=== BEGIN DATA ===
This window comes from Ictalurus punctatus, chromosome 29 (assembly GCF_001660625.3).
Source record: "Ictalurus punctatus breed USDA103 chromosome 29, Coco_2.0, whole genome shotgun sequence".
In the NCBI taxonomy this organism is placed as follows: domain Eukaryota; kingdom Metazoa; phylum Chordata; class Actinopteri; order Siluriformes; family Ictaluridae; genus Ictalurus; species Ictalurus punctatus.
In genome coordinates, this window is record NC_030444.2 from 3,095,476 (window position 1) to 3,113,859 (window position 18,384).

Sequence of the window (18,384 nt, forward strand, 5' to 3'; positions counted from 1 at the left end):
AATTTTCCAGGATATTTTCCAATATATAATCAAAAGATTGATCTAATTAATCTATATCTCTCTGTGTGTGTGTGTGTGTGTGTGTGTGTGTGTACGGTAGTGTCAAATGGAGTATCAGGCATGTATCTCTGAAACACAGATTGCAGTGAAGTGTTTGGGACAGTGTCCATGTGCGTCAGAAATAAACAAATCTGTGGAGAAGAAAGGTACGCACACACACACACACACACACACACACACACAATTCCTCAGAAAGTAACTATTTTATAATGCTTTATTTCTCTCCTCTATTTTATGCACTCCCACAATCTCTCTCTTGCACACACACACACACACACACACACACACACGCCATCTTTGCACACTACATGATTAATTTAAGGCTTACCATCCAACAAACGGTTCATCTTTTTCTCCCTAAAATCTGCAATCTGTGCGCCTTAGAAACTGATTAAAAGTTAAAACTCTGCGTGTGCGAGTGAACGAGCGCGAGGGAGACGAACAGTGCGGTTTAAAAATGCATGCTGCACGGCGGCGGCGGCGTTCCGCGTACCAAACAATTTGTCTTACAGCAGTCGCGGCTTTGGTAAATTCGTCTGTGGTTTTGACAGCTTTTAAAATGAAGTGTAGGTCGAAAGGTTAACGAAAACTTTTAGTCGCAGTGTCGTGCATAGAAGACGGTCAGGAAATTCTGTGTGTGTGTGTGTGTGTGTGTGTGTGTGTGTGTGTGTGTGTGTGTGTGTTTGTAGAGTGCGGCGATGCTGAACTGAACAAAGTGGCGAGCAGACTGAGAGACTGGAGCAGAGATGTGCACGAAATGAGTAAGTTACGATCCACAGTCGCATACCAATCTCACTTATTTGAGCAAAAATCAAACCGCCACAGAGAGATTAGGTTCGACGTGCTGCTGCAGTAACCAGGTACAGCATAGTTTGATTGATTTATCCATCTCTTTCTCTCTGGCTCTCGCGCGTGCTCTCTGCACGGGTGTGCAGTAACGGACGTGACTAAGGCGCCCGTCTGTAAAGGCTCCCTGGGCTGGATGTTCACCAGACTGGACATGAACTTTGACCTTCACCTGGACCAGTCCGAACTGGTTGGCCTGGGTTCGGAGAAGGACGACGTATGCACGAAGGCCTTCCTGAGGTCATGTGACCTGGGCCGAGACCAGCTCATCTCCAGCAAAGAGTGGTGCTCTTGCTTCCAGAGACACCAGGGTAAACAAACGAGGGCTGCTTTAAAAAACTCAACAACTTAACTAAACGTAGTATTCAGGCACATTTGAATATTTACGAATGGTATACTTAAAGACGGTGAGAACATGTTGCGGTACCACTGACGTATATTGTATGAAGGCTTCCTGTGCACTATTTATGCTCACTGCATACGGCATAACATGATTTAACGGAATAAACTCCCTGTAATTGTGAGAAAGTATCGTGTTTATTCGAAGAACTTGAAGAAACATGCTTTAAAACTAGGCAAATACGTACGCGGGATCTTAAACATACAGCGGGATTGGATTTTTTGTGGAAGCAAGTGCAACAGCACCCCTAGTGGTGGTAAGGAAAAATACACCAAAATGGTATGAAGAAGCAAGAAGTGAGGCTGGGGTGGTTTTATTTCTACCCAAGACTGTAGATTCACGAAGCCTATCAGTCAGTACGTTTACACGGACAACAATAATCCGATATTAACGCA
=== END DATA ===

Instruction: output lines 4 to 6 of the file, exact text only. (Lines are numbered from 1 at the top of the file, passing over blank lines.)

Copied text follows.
In genome coordinates, this window is record NC_030444.2 from 3,095,476 (window position 1) to 3,113,859 (window position 18,384).

Sequence of the window (18,384 nt, forward strand, 5' to 3'; positions counted from 1 at the left end):
AATTTTCCAGGATATTTTCCAATATATAATCAAAAGATTGATCTAATTAATCTATATCTCTCTGTGTGTGTGTGTGTGTGTGTGTGTGTGTGTACGGTAGTGTCAAATGGAGTATCAGGCATGTATCTCTGAAACACAGATTGCAGTGAAGTGTTTGGGACAGTGTCCATGTGCGTCAGAAATAAACAAATCTGTGGAGAAGAAAGGTACGCACACACACACACACACACACACACACACACAATTCCTCAGAAAGTAACTATTTTATAATGCTTTATTTCTCTCCTCTATTTTATGCACTCCCACAATCTCTCTCTTGCACACACACACACACACACACACACACACACGCCATCTTTGCACACTACATGATTAATTTAAGGCTTACCATCCAACAAACGGTTCATCTTTTTCTCCCTAAAATCTGCAATCTGTGCGCCTTAGAAACTGATTAAAAGTTAAAACTCTGCGTGTGCGAGTGAACGAGCGCGAGGGAGACGAACAGTGCGGTTTAAAAATGCATGCTGCACGGCGGCGGCGGCGTTCCGCGTACCAAACAATTTGTCTTACAGCAGTCGCGGCTTTGGTAAATTCGTCTGTGGTTTTGACAGCTTTTAAAATGAAGTGTAGGTCGAAAGGTTAACGAAAACTTTTAGTCGCAGTGTCGTGCATAGAAGACGGTCAGGAAATTCTGTGTGTGTGTGTGTGTGTGTGTGTGTGTGTGTGTGTGTGTGTGTGTGTGTTTGTAGAGTGCGGCGATGCTGAACTGAACAAAGTGGCGAGCAGACTGAGAGACTGGAGCAGAGATGTGCACGAAATGAGTAAGTTACGATCCACAGTCGCATACCAATCTCACTTATTTGAGCAAAAATCAAACCGCCACAGAGAGATTAGGTTCGACGTGCTGCTGCAGTAACCAGGTACAGCATAGTTTGATTGATTTATCCATCTCTTTCTCTCTGGCTCTCGCGCGTGCTCTCTGCACGGGTGTGCAGTAACGGACGTGACTAAGGCGCCCGTCTGTAAAGGCTCCCTGGGCTGGATGTTCACCAGACTGGACATGAACTTTGACCTTCACCTGGACCAGTCCGAACTGGTTGGCCTGGGTTCGGAGAAGGACGACGTATGCACGAAGGCCTTCCTGAGGTCATGTGACCTGGGCCGAGACCAGCTCATCTCCAGCAAAGAGTGGTGCTCTTGCTTCCAGAGACACCAGGGTAAACAAACGAGGGCTGCTTTAAAAAACTCAACAACTTAACTAAACGTAGTATTCAGGCACATTTGAATATTTACGAATGGTATACTTAAAGACGGTGAGAACATGTTGCGGTACCACTGACGTATATTGTATGAAGGCTTCCTGTGCACTATTTATGCTCACTGCATACGGCATAACATGATTTAACGGAATAAACTCCCTGTAATTGTGAGAAAGTATCGTGTTTATTCGAAGAACTTGAAGAAACATGCTTTAAAACTAGGCAAATACGTACGCGGGATCTTAAACATACAGCGGGATTGGATTTTTTGTGGAAGCAAGTGCAACAGCACCCCTAGTGGTGGTAAGGAAAAATACACCAAAATGGTATGAAGAAGCAAGAAGTGAGGCTGGGGTGGTTTTATTTCTACCCAAGACTGTAGATTCACGAAGCCTATCAGTCAGTACGTTTACACGGACAACAATAATCCGATATTAACGCA